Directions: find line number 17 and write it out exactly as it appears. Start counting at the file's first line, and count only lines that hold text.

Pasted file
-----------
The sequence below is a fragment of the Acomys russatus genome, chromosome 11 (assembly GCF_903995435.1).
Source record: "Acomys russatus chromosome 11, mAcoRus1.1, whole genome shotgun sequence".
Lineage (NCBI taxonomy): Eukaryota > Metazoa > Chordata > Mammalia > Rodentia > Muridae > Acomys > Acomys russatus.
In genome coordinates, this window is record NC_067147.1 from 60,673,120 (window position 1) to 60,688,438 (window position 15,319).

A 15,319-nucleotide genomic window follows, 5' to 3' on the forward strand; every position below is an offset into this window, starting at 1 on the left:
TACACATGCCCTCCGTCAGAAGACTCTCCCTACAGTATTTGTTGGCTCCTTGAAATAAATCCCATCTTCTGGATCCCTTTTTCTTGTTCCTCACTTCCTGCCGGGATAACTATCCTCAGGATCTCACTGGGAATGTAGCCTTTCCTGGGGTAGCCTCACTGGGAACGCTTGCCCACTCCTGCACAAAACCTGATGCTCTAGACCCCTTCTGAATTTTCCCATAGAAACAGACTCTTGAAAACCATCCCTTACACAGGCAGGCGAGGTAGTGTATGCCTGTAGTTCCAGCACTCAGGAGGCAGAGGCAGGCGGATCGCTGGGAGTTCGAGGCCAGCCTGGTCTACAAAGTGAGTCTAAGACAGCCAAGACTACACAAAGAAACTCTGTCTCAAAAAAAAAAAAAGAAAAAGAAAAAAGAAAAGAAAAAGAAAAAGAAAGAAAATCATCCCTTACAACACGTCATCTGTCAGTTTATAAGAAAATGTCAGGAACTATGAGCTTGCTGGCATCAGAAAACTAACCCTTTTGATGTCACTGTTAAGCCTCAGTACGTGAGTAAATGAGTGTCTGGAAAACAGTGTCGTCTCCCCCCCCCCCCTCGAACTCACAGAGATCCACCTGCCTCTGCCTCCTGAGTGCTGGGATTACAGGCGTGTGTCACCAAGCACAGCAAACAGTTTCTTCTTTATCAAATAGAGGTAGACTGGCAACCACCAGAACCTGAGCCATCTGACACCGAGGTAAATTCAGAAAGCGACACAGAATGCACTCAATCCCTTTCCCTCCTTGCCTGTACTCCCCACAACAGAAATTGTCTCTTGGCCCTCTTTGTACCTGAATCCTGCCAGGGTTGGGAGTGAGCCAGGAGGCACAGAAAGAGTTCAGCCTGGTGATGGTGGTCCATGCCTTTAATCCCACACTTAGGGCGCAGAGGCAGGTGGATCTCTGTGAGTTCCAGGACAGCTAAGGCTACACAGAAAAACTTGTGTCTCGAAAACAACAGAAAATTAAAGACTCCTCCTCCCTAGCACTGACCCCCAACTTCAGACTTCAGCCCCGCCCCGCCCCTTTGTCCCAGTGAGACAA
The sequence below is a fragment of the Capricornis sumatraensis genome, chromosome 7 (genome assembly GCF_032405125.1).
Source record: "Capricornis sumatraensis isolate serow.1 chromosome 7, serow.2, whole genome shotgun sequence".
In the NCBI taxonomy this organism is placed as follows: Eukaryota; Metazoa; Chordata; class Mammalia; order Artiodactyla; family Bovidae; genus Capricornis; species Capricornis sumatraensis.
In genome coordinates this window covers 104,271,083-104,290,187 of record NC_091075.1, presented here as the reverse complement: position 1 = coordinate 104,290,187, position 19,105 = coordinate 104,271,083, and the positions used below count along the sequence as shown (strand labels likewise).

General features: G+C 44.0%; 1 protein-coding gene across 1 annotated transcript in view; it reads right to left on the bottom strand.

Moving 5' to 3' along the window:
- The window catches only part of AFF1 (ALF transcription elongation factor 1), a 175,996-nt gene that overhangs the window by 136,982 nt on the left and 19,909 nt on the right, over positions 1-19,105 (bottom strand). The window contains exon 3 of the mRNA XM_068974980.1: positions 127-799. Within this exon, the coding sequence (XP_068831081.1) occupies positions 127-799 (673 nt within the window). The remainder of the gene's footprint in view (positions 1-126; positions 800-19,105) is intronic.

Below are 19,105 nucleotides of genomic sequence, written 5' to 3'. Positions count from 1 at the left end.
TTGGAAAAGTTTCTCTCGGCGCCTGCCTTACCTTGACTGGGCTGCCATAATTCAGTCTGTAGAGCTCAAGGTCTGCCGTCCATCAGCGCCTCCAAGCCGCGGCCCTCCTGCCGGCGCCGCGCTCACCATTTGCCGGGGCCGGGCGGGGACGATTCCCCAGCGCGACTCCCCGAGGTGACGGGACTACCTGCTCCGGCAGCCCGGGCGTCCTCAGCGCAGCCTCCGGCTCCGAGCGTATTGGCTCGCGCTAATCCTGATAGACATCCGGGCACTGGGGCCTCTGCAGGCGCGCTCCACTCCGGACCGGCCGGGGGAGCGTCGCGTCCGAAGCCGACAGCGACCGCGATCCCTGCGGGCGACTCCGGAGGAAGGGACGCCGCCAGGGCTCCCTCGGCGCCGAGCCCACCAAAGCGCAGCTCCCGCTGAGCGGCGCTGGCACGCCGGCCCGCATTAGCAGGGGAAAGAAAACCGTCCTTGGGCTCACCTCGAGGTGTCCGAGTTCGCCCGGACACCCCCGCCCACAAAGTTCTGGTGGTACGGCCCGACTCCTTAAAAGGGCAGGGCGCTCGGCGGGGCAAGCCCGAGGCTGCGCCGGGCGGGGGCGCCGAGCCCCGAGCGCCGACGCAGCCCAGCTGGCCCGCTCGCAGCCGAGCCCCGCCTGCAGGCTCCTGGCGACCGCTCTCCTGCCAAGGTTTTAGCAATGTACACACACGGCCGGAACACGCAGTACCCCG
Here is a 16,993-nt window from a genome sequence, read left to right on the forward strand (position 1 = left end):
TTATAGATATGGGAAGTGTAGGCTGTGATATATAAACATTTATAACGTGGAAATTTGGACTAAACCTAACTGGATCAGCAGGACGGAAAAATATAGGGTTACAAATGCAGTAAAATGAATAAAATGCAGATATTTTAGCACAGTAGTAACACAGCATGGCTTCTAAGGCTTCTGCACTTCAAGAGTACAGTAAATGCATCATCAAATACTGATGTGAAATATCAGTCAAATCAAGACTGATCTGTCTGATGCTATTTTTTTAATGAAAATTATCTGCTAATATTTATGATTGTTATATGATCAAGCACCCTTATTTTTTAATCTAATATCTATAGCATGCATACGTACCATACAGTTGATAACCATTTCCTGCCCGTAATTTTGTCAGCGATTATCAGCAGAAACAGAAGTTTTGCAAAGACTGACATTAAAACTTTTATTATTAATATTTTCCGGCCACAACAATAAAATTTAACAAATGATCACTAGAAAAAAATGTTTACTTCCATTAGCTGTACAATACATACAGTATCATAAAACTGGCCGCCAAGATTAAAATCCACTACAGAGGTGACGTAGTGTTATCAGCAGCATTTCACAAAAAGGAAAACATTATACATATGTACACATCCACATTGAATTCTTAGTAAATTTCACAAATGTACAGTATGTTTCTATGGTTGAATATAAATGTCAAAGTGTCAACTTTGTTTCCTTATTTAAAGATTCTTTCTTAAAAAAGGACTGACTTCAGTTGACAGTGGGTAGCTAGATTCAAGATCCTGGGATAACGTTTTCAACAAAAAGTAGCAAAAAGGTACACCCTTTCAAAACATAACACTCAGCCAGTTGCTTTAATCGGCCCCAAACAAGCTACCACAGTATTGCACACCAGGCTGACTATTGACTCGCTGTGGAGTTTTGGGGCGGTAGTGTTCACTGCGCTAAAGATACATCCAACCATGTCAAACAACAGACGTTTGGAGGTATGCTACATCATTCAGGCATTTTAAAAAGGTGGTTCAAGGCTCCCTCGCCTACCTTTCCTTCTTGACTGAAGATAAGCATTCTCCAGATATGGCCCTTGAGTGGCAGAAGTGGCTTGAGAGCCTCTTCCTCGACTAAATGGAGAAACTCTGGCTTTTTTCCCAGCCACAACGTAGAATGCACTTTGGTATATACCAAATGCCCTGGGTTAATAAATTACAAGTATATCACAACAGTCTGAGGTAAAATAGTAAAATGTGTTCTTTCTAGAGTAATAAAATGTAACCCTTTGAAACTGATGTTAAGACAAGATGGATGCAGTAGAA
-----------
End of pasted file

TTATAGATATGGGAAGTGTAGGCTGTGATATATAAACATTTATAACGTGGAAATTTGGACTAAACCTAACTGGATCAGCAGGACGGAAAAATATAGGGTTACAAATGCAGTAAAATGAATAAAATGCAGATATTTTAGCACAGTAGTAACACAGCATGGCTTCTAAGGCTTCTGCACTTCAAGAGTACAGTAAATGCATCATCAAATACTGATGTGAAATATCAGTCAAATCAAGACTGATCTGTCTGATGCTATTTTTTTAATGAAAATTATCTGCTAATATTTATGATTGTTATATGATCAAGCACCCTTATTTTTTAATCTAATATCTATAGCATGCATACGTACCATACAGTTGATAACCATTTCCTGCCCGTAATTTTGTCAGCGATTATCAGCAGAAACAGAAGTTTTGCAAAGACTGACATTAAAACTTTTATTATTAATATTTTCCGGCCACAACAATAAAATTTAACAAATGATCACTAGAAAAAAATGTTTACTTCCATTAGCTGTACAATACATACAGTATCATAAAACTGGCCGCCAAGATTAAAATCCACTACAGAGGTGACGTAGTGTTATCAGCAGCATTTCACAAAAAGGAAAACATTATACATATGTACACATCCACATTGAATTCTTAGTAAATTTCACAAATGTACAGTATGTTTCTATGGTTGAATATAAATGTCAAAGTGTCAACTTTGTTTCCTTATTTAAAGATTCTTTCTTAAAAAAGGACTGACTTCAGTTGACAGTGGGTAGCTAGATTCAAGATCCTGGGATAACGTTTTCAACAAAAAGTAGCAAAAAGGTACACCCTTTCAAAACATAACACTCAGCCAGTTGCTTTAATCGGCCCCAAACAAGCTACCACAGTATTGCACACCAGGCTGACTATTGACTCGCTGTGGAGTTTTGGGGCGGTAGTGTTCACTGCGCTAAAGATACATCCAACCATGTCAAACAACAGACGTTTGGAGGTATGCTACATCATTCAGGCATTTTAAAAAGGTGGTTCAAGGCTCCCTCGCCTACCTTTCCTTCTTGACTGAAGATAAGCATTCTCCAGATATGGCCCTTGAGTGGCAGAAGTGGCTTGAGAGCCTCTTCCTCGACTAAATGGAGAAACTCTGGCTTTTTTCCCAGCCACAACGTAGAATGCACTTTGGTATATACCAAATGCCCTGGGTTAATAAATTACAAGTATATCACAACAGTCTGAGGTAAAATAGTAAAATGTGTTCTTTCTAGAGTAATAAAATGTAACCCTTTGAAACTGATGTTAAGACAAGATGGATGCAGTAGAA